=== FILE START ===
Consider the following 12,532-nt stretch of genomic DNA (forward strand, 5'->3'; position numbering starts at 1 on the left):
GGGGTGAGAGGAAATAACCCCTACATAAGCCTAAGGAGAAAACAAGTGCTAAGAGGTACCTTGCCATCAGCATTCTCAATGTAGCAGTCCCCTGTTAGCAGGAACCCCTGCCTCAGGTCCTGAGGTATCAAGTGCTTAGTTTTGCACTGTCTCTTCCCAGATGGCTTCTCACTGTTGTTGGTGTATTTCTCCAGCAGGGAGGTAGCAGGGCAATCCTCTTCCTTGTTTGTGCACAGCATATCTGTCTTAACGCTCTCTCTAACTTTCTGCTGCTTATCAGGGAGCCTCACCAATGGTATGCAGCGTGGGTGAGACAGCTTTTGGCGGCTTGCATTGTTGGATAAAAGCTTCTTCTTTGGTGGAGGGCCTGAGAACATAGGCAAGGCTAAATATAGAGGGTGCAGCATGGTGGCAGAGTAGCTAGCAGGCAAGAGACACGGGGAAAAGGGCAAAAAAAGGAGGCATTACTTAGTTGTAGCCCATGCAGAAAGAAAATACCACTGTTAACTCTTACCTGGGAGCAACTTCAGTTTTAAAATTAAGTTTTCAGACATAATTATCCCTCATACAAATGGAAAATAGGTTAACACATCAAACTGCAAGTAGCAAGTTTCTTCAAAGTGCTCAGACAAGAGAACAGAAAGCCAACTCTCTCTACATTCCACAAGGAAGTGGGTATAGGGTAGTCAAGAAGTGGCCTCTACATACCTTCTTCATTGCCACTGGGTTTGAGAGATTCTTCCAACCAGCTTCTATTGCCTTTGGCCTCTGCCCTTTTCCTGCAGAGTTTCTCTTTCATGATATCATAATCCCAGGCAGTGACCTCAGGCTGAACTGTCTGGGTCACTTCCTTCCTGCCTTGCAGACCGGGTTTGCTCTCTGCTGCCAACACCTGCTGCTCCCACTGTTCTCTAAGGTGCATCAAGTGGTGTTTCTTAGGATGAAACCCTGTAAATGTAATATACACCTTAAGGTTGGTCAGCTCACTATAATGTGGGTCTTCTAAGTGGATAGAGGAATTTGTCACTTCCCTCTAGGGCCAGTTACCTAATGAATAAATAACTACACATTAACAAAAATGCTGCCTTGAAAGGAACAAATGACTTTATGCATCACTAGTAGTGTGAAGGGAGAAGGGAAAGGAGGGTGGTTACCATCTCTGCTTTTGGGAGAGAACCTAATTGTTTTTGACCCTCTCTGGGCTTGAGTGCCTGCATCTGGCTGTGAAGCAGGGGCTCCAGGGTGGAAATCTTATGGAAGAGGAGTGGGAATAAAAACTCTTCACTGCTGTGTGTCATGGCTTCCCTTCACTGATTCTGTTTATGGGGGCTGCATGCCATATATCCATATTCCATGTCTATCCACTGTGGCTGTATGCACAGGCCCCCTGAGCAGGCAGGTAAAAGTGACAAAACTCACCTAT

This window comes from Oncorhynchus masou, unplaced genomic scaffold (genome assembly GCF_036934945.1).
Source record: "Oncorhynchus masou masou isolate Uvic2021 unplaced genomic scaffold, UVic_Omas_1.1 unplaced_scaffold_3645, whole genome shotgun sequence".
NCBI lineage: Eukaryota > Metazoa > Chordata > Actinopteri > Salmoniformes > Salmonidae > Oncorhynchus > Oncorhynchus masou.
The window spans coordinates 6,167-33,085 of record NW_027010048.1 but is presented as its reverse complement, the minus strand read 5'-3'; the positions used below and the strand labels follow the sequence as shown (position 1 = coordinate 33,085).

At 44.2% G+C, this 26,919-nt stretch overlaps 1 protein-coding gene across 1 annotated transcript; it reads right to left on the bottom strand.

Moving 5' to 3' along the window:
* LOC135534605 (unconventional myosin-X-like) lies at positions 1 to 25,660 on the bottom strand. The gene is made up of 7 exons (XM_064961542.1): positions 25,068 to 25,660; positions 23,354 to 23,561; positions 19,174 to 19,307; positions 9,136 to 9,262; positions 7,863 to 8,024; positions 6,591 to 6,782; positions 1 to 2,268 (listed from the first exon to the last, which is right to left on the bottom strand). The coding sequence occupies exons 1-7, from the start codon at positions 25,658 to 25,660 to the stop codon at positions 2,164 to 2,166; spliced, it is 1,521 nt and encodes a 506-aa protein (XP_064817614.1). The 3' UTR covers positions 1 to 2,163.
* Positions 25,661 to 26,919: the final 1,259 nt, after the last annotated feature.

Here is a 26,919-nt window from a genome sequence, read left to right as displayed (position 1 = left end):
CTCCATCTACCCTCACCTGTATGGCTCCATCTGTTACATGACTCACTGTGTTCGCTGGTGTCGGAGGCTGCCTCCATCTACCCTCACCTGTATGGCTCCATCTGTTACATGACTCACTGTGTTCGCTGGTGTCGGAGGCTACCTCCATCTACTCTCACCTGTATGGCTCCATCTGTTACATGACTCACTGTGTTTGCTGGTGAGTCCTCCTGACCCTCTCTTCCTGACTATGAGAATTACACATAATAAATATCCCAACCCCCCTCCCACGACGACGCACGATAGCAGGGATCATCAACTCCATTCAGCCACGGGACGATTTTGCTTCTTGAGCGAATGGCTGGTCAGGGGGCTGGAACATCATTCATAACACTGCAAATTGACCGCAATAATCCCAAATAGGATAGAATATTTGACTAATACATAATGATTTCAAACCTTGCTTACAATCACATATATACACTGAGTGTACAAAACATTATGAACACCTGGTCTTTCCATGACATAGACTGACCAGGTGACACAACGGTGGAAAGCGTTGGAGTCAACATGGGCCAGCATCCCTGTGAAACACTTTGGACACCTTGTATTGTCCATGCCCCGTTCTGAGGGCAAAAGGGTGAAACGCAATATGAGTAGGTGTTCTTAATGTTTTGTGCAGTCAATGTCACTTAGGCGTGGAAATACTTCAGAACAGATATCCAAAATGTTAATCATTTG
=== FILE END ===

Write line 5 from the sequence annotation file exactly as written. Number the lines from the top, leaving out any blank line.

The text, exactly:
NCBI lineage: Eukaryota > Metazoa > Chordata > Actinopteri > Salmoniformes > Salmonidae > Oncorhynchus > Oncorhynchus masou.